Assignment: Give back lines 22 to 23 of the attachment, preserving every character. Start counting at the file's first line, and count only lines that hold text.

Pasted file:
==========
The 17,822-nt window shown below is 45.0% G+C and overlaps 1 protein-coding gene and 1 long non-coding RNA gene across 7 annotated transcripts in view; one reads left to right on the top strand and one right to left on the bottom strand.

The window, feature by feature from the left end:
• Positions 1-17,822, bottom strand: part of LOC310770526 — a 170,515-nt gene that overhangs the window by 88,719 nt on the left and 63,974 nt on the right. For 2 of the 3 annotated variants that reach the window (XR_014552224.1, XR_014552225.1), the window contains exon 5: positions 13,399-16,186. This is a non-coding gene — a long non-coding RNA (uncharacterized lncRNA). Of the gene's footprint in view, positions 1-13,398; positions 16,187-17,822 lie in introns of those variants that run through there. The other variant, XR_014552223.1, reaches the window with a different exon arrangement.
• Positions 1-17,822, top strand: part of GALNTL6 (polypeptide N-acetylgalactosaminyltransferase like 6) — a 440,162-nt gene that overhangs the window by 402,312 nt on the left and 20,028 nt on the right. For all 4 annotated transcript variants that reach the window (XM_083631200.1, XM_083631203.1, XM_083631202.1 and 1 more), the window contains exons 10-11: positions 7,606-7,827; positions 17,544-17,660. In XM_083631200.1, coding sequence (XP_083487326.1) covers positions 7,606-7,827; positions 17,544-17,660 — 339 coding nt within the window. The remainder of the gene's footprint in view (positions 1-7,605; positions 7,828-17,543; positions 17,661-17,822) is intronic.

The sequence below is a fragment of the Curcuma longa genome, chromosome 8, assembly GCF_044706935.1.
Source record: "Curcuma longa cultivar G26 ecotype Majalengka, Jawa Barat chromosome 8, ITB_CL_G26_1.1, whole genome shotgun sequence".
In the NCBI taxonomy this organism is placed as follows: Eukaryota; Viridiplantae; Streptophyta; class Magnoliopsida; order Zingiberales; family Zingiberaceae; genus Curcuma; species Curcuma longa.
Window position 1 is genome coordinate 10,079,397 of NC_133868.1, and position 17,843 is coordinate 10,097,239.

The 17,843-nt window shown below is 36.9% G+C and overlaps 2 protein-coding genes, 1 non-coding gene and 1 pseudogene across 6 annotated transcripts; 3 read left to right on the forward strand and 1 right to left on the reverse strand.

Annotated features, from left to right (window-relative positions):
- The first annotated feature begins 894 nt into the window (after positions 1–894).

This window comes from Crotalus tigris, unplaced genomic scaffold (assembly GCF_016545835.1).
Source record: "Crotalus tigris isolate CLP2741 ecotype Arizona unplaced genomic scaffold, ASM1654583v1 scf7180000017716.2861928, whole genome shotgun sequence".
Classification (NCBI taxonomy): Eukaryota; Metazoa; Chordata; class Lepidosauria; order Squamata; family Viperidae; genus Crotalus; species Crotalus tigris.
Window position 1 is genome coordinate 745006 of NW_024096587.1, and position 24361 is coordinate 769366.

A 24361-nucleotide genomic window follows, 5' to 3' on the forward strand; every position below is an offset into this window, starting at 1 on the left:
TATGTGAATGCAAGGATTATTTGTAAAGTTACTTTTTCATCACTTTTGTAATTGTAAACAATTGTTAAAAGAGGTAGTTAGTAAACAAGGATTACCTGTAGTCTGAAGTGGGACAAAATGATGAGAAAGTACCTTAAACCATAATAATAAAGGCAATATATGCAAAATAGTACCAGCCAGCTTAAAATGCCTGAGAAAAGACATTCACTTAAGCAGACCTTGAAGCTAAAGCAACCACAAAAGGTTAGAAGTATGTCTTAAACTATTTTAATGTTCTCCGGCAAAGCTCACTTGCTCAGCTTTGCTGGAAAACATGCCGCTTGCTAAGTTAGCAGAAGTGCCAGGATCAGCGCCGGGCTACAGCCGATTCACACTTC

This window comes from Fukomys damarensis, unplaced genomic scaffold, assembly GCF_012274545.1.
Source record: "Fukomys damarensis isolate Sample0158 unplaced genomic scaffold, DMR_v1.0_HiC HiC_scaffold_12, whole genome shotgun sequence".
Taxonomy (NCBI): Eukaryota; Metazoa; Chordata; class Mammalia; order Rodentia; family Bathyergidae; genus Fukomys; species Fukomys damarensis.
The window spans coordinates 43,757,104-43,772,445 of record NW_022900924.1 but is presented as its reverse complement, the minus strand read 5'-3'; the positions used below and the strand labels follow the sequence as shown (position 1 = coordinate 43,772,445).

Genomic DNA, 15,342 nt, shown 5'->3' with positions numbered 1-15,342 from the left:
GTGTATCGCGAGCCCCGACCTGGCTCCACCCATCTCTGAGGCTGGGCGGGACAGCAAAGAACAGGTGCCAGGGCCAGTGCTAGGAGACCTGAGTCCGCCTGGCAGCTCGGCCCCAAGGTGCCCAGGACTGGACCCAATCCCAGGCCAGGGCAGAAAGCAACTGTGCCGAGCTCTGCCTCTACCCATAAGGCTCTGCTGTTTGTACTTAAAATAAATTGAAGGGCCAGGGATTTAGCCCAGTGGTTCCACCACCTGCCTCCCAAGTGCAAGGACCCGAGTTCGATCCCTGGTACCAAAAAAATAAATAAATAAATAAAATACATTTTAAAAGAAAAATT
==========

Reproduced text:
Genomic DNA, 15,342 nt, shown 5'->3' with positions numbered 1-15,342 from the left:
GTGTATCGCGAGCCCCGACCTGGCTCCACCCATCTCTGAGGCTGGGCGGGACAGCAAAGAACAGGTGCCAGGGCCAGTGCTAGGAGACCTGAGTCCGCCTGGCAGCTCGGCCCCAAGGTGCCCAGGACTGGACCCAATCCCAGGCCAGGGCAGAAAGCAACTGTGCCGAGCTCTGCCTCTACCCATAAGGCTCTGCTGTTTGTACTTAAAATAAATTGAAGGGCCAGGGATTTAGCCCAGTGGTTCCACCACCTGCCTCCCAAGTGCAAGGACCCGAGTTCGATCCCTGGTACCAAAAAAATAAATAAATAAATAAAATACATTTTAAAAGAAAAATT